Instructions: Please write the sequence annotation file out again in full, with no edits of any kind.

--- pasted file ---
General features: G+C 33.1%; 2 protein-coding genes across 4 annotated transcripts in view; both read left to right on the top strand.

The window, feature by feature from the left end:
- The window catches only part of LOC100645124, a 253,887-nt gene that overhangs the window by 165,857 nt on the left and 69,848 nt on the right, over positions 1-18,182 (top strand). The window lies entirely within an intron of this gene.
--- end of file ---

General features: G+C 33.1%; 2 protein-coding genes across 4 annotated transcripts in view; both read left to right on the top strand.

The window, feature by feature from the left end:
- The window catches only part of LOC100645124, a 253,887-nt gene that overhangs the window by 165,857 nt on the left and 69,848 nt on the right, over positions 1-18,182 (top strand). The window lies entirely within an intron of this gene.